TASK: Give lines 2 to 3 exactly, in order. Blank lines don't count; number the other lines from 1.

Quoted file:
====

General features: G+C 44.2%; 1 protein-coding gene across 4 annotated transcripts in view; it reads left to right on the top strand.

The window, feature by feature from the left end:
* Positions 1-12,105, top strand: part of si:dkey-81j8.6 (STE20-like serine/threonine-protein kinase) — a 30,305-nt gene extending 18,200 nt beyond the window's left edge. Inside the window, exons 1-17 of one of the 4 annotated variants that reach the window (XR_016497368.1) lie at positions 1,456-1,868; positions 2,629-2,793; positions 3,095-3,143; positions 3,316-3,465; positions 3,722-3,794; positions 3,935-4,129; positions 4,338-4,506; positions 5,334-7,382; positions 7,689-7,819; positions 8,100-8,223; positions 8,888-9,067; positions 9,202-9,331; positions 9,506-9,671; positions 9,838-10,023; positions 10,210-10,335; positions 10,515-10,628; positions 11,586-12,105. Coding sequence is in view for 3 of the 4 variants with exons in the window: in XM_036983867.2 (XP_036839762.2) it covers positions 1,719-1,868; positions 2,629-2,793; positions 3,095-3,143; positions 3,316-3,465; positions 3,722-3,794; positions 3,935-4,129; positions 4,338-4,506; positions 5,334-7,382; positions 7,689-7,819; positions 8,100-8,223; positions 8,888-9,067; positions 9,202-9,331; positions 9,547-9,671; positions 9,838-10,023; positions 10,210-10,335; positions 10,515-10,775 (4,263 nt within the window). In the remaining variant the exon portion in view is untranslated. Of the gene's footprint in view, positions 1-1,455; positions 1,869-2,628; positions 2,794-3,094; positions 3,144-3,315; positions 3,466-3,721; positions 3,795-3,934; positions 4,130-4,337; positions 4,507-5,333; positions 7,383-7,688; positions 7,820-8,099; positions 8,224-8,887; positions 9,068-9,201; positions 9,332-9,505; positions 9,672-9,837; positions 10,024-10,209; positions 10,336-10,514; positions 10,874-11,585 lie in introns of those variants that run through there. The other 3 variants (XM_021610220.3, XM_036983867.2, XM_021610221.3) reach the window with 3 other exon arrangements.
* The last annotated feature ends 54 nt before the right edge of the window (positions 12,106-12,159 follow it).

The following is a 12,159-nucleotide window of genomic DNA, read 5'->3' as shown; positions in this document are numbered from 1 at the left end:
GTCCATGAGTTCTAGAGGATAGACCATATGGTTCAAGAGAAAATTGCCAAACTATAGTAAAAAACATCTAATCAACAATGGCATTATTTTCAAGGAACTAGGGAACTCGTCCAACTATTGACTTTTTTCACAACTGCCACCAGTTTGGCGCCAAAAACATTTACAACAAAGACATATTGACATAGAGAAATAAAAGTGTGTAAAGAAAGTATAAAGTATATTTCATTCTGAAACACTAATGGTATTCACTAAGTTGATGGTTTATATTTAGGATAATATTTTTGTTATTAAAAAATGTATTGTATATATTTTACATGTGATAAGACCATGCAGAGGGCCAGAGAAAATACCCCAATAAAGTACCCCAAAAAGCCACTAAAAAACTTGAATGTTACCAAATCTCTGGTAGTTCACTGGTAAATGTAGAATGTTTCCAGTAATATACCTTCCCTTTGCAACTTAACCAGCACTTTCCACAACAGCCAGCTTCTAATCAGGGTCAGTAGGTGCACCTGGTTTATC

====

The window, feature by feature from the left end:
* Positions 1-12,105, top strand: part of si:dkey-81j8.6 (STE20-like serine/threonine-protein kinase) — a 30,305-nt gene extending 18,200 nt beyond the window's left edge. Inside the window, exons 1-17 of one of the 4 annotated variants that reach the window (XR_016497368.1) lie at positions 1,456-1,868; positions 2,629-2,793; positions 3,095-3,143; positions 3,316-3,465; positions 3,722-3,794; positions 3,935-4,129; positions 4,338-4,506; positions 5,334-7,382; positions 7,689-7,819; positions 8,100-8,223; positions 8,888-9,067; positions 9,202-9,331; positions 9,506-9,671; positions 9,838-10,023; positions 10,210-10,335; positions 10,515-10,628; positions 11,586-12,105. Coding sequence is in view for 3 of the 4 variants with exons in the window: in XM_036983867.2 (XP_036839762.2) it covers positions 1,719-1,868; positions 2,629-2,793; positions 3,095-3,143; positions 3,316-3,465; positions 3,722-3,794; positions 3,935-4,129; positions 4,338-4,506; positions 5,334-7,382; positions 7,689-7,819; positions 8,100-8,223; positions 8,888-9,067; positions 9,202-9,331; positions 9,547-9,671; positions 9,838-10,023; positions 10,210-10,335; positions 10,515-10,775 (4,263 nt within the window). In the remaining variant the exon portion in view is untranslated. Of the gene's footprint in view, positions 1-1,455; positions 1,869-2,628; positions 2,794-3,094; positions 3,144-3,315; positions 3,466-3,721; positions 3,795-3,934; positions 4,130-4,337; positions 4,507-5,333; positions 7,383-7,688; positions 7,820-8,099; positions 8,224-8,887; positions 9,068-9,201; positions 9,332-9,505; positions 9,672-9,837; positions 10,024-10,209; positions 10,336-10,514; positions 10,874-11,585 lie in introns of those variants that run through there. The other 3 variants (XM_021610220.3, XM_036983867.2, XM_021610221.3) reach the window with 3 other exon arrangements.